08 Jan In the Interim (part four) aka The Whole Bag of Feed
You have to be of a certain vintage to know this story; bear with me, dear reader, for there is method to my madness. Read on…
The story goes like this…. There was once a priest who had to trudge many miles over hill and down dale to reach his church. One Sunday evening, in the middle of an icy winter , the priest set off for his church. The walk took him hours and the weather was freezing, the icy winds blew and the rain and sleet scratched at his face. Eventually he reached his church but, on opening the door, he found but one parishioner waiting expectantly for him. Just the one. The priest walked up to the man and looked at him. The parishioner was care worn, weather beaten, sad eyed. “My son,” said the priest “only you have turned up here this Sunday, go home and rest”. “Father” replied the man “I am only a simple farmer and farming is all I know. But if I walked for hours to feed my flock, and only one sheep turned up to be fed, I would not turn that sheep away, I would feed him.”
Humbled by this man’s simple faith, the priest turned to the man and said “my son, you are right”. He walked up to the pulpit and began the service. The priest gave everything he had, he gave two readings, sang hymns, said prayers, gave a 45 minute sermon, more readings, more prayers and yet more hymns. Exhausted, yet exhilarated, the priest turned to his parishioner and said, “my son, what did you think of that service?” Sitting back, the parishioner thought for a moment then turned his face up to the priest and said, “Father, I am only a simple farmer and farming is all I know. But if I walked for hours to feed my flock, and only one sheep turned up to be fed, I wouldn’t throw the whole bag of feed at him.”
Trust me, dear reader, this brings me to the ever thorny subject of the job interview. In my current contract, working at Programme Manager for an NHS Trust going through “interesting” times, I have interviewed a great many fellow interims in the hope of appointing skilled, experienced and articulate project managers to work as part of my team. And this is the pivotal word, “articulate”. While I have found some fantastic candidates, I didn’t realise how many interviewees suffer from “the whole bag of feed” syndrome. So, from the other side of the interview room for a change, here are my tips on keeping it clear, crisp and engaging when being interviewed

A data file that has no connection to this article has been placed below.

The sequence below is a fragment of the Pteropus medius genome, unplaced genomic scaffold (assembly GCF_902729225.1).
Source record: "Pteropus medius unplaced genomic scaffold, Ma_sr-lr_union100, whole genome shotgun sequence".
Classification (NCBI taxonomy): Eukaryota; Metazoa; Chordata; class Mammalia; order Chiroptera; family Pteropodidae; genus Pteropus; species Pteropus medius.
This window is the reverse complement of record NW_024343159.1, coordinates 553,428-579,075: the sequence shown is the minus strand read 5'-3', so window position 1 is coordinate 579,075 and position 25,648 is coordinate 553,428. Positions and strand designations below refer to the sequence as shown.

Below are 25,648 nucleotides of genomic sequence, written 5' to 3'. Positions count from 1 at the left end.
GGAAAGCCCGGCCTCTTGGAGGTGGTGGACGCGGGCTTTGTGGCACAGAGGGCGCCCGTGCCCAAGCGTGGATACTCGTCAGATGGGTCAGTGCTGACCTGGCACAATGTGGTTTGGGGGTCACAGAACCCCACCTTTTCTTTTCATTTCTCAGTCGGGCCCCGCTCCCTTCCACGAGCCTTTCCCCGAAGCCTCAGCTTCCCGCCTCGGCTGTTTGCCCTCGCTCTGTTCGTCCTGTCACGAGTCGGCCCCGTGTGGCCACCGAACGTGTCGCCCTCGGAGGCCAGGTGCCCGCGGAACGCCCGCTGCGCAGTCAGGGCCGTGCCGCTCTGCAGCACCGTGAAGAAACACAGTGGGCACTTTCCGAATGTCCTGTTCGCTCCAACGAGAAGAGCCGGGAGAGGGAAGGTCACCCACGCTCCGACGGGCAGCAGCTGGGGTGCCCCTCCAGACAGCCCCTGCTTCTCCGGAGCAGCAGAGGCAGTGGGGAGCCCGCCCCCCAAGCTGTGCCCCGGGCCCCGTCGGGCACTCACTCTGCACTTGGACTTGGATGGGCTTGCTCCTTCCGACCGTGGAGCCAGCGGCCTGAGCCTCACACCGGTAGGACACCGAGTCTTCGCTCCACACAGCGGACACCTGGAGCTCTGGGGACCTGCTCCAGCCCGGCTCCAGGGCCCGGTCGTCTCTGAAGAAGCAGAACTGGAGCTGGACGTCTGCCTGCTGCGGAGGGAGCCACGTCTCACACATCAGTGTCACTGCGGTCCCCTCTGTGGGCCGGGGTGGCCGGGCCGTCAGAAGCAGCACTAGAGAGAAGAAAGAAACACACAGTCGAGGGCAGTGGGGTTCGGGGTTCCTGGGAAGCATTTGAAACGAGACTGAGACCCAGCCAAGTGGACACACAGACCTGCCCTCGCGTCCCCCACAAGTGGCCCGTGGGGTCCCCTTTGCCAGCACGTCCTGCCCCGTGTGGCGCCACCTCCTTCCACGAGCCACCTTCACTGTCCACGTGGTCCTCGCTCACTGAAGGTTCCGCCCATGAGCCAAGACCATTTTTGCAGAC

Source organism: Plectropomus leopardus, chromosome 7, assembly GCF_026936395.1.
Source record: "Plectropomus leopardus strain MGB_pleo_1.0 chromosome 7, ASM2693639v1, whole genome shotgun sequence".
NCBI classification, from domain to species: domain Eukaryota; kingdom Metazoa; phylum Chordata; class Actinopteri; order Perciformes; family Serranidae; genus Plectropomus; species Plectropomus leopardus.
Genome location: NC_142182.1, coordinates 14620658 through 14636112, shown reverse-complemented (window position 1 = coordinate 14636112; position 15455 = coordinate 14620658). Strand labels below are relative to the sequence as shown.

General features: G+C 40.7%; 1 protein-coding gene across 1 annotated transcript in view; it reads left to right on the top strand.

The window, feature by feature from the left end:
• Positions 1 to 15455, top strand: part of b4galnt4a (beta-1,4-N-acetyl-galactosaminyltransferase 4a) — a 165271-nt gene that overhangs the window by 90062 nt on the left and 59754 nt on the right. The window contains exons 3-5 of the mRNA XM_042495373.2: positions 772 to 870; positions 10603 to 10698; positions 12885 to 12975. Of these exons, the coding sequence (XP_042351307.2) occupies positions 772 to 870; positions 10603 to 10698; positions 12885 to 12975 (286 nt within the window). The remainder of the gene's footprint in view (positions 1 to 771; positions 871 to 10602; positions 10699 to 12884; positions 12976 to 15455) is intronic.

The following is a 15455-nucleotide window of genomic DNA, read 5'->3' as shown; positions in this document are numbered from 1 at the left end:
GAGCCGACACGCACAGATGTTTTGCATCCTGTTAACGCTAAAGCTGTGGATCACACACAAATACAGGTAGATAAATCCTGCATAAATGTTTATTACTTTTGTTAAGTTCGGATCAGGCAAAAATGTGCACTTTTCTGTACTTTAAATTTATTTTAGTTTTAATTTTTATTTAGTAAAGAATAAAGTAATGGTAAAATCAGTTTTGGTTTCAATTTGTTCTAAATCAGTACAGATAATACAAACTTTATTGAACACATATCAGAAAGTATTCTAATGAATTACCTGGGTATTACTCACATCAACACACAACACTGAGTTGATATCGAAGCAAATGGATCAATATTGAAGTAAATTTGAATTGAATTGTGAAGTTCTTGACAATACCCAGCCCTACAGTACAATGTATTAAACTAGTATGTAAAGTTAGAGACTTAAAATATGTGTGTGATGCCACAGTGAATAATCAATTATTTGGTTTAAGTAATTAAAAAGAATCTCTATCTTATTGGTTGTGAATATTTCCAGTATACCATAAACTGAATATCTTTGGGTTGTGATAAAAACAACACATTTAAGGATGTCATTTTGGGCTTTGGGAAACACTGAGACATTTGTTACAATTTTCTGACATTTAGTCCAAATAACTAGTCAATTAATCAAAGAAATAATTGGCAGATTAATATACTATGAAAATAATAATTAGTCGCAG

Do your research. Please don’t just rock up for the interview because your agent has sent you and you need the contract. Be intelligent, Google the organisation, ask your network, do SOMETHING! If you are contacted on a Friday afternoon with an interview appointment for first thing Monday morning, then please spend some time over the weekend doing some research. DO NOT, as some candidates have done, simply say “it was very short notice”. It wasn’t short notice, you had the weekend.
But keep it relevant. The Trust I’m currently working in is undergoing a major plan for redevelopment but one candidate I interviewed was fixated by the new helipad. I assume that was how he planned to arrive at work.
Your previous work experience. Here it is, “The Whole Bag of Feed Syndrome”. We really don’t need every single project, in detail, for the last ten years. Keep is precise and, ideally, relevant to the job you’re being interviewed for. One or at the most two key examples. What your role was, the difference you made, the stakeholders you engaged and the impact it made. How was the project evaluated? How was quality improved or finance saved? Be precise. A good agent will have sent you a job description and/or person specification beforehand. Match that up with your CV; what do you want to emphasise? Your stakeholder engagement skills, your top rate technical skills – prepare beforehand and make sure you get your point across in a crisp, articulate manner.
But don’t be a robot. So, your CV is resplendent with Project Management qualifications. Wonderful. But, actually, what will I get from you in terms of reporting that will give me assurance that the project is on track, on budget, within the timeframe and is going to be delivered?
Keep it real. You may have saved a particular organisation from bankruptcy, you may have been instrumental from taking an NHS Trust from Special Measures to Outstanding but, well, really? Beware “spin”. You will be found out. And beware of phrases that mean nothing; one candidate I interviewed repeatedly used the expression “I was parachuted in”. Seriously, his reply to every single question started with this phrase. No. Unless you are a member of Her Majesty’s Armed Forces, you were NOT parachuted in. Stop it.
Oh please stop! If you really can’t stop yourself and you really do want to throw the whole bag of feed at your prospective employer, learn a little emotional intelligence. If the interviewers stop writing notes, close their note books, fold their papers up, shuffle in their seats and put their jackets on, they are pretty much hinting that the interview is over and you need to shut up.
And finally, do you have any questions for us? Again, please at least act interested. Do not ask if you can work from home, come in at lunchtime on a Monday, increase your day rate or what the canteen’s like.
My next blog will focus on how interims are chosen for interview and what the interview panel are really looking for in an interim.